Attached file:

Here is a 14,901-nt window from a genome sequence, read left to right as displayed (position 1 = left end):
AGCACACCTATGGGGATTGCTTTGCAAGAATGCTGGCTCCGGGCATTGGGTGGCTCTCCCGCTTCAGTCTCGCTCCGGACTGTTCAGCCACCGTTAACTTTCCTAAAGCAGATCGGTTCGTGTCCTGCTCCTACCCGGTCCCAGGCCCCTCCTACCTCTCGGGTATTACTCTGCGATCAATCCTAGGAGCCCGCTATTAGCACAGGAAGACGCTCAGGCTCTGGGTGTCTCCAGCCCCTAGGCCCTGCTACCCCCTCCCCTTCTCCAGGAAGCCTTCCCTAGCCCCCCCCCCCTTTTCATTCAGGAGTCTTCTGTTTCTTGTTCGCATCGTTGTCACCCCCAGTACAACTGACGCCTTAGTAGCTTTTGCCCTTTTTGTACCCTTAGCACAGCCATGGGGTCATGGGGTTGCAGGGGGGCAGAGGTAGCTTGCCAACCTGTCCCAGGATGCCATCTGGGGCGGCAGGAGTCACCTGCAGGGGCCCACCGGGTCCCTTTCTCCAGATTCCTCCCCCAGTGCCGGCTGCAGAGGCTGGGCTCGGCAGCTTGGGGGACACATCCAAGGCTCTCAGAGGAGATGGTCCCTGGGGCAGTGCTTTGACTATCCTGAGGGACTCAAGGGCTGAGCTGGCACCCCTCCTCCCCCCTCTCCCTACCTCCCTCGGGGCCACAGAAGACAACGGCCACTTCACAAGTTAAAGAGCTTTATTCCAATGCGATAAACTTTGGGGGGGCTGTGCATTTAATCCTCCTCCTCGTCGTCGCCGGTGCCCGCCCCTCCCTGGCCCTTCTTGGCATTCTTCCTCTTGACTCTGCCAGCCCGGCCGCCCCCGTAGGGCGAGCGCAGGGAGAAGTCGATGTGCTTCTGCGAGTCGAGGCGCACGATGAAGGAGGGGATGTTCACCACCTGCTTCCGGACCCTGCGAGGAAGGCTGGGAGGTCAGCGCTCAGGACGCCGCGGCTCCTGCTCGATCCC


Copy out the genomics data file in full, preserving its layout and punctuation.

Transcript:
Here is a 14,901-nt window from a genome sequence, read left to right as displayed (position 1 = left end):
AGCACACCTATGGGGATTGCTTTGCAAGAATGCTGGCTCCGGGCATTGGGTGGCTCTCCCGCTTCAGTCTCGCTCCGGACTGTTCAGCCACCGTTAACTTTCCTAAAGCAGATCGGTTCGTGTCCTGCTCCTACCCGGTCCCAGGCCCCTCCTACCTCTCGGGTATTACTCTGCGATCAATCCTAGGAGCCCGCTATTAGCACAGGAAGACGCTCAGGCTCTGGGTGTCTCCAGCCCCTAGGCCCTGCTACCCCCTCCCCTTCTCCAGGAAGCCTTCCCTAGCCCCCCCCCCCTTTTCATTCAGGAGTCTTCTGTTTCTTGTTCGCATCGTTGTCACCCCCAGTACAACTGACGCCTTAGTAGCTTTTGCCCTTTTTGTACCCTTAGCACAGCCATGGGGTCATGGGGTTGCAGGGGGGCAGAGGTAGCTTGCCAACCTGTCCCAGGATGCCATCTGGGGCGGCAGGAGTCACCTGCAGGGGCCCACCGGGTCCCTTTCTCCAGATTCCTCCCCCAGTGCCGGCTGCAGAGGCTGGGCTCGGCAGCTTGGGGGACACATCCAAGGCTCTCAGAGGAGATGGTCCCTGGGGCAGTGCTTTGACTATCCTGAGGGACTCAAGGGCTGAGCTGGCACCCCTCCTCCCCCCTCTCCCTACCTCCCTCGGGGCCACAGAAGACAACGGCCACTTCACAAGTTAAAGAGCTTTATTCCAATGCGATAAACTTTGGGGGGGCTGTGCATTTAATCCTCCTCCTCGTCGTCGCCGGTGCCCGCCCCTCCCTGGCCCTTCTTGGCATTCTTCCTCTTGACTCTGCCAGCCCGGCCGCCCCCGTAGGGCGAGCGCAGGGAGAAGTCGATGTGCTTCTGCGAGTCGAGGCGCACGATGAAGGAGGGGATGTTCACCACCTGCTTCCGGACCCTGCGAGGAAGGCTGGGAGGTCAGCGCTCAGGACGCCGCGGCTCCTGCTCGATCCC